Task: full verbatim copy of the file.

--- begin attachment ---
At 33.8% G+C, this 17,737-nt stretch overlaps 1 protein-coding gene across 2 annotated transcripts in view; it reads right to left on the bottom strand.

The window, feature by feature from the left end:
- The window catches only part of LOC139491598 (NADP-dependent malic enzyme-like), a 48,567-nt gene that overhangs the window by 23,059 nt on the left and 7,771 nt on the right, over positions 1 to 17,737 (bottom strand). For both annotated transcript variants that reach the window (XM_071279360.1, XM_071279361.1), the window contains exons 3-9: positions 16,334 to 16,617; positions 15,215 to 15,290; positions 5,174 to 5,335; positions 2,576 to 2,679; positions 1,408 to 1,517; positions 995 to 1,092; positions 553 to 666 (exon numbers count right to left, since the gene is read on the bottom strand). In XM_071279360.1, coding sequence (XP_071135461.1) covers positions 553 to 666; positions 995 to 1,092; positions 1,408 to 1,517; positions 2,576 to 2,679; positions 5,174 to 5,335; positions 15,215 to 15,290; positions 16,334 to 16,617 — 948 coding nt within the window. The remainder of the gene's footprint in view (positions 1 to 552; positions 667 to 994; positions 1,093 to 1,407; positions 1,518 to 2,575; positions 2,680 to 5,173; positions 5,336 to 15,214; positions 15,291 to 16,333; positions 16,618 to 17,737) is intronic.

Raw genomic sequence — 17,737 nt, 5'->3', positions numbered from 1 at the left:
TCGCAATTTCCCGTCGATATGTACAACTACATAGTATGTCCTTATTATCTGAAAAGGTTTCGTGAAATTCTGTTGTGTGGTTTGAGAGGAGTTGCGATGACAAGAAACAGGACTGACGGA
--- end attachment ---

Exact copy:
At 33.8% G+C, this 17,737-nt stretch overlaps 1 protein-coding gene across 2 annotated transcripts in view; it reads right to left on the bottom strand.

The window, feature by feature from the left end:
- The window catches only part of LOC139491598 (NADP-dependent malic enzyme-like), a 48,567-nt gene that overhangs the window by 23,059 nt on the left and 7,771 nt on the right, over positions 1 to 17,737 (bottom strand). For both annotated transcript variants that reach the window (XM_071279360.1, XM_071279361.1), the window contains exons 3-9: positions 16,334 to 16,617; positions 15,215 to 15,290; positions 5,174 to 5,335; positions 2,576 to 2,679; positions 1,408 to 1,517; positions 995 to 1,092; positions 553 to 666 (exon numbers count right to left, since the gene is read on the bottom strand). In XM_071279360.1, coding sequence (XP_071135461.1) covers positions 553 to 666; positions 995 to 1,092; positions 1,408 to 1,517; positions 2,576 to 2,679; positions 5,174 to 5,335; positions 15,215 to 15,290; positions 16,334 to 16,617 — 948 coding nt within the window. The remainder of the gene's footprint in view (positions 1 to 552; positions 667 to 994; positions 1,093 to 1,407; positions 1,518 to 2,575; positions 2,680 to 5,173; positions 5,336 to 15,214; positions 15,291 to 16,333; positions 16,618 to 17,737) is intronic.

Raw genomic sequence — 17,737 nt, 5'->3', positions numbered from 1 at the left:
TCGCAATTTCCCGTCGATATGTACAACTACATAGTATGTCCTTATTATCTGAAAAGGTTTCGTGAAATTCTGTTGTGTGGTTTGAGAGGAGTTGCGATGACAAGAAACAGGACTGACGGA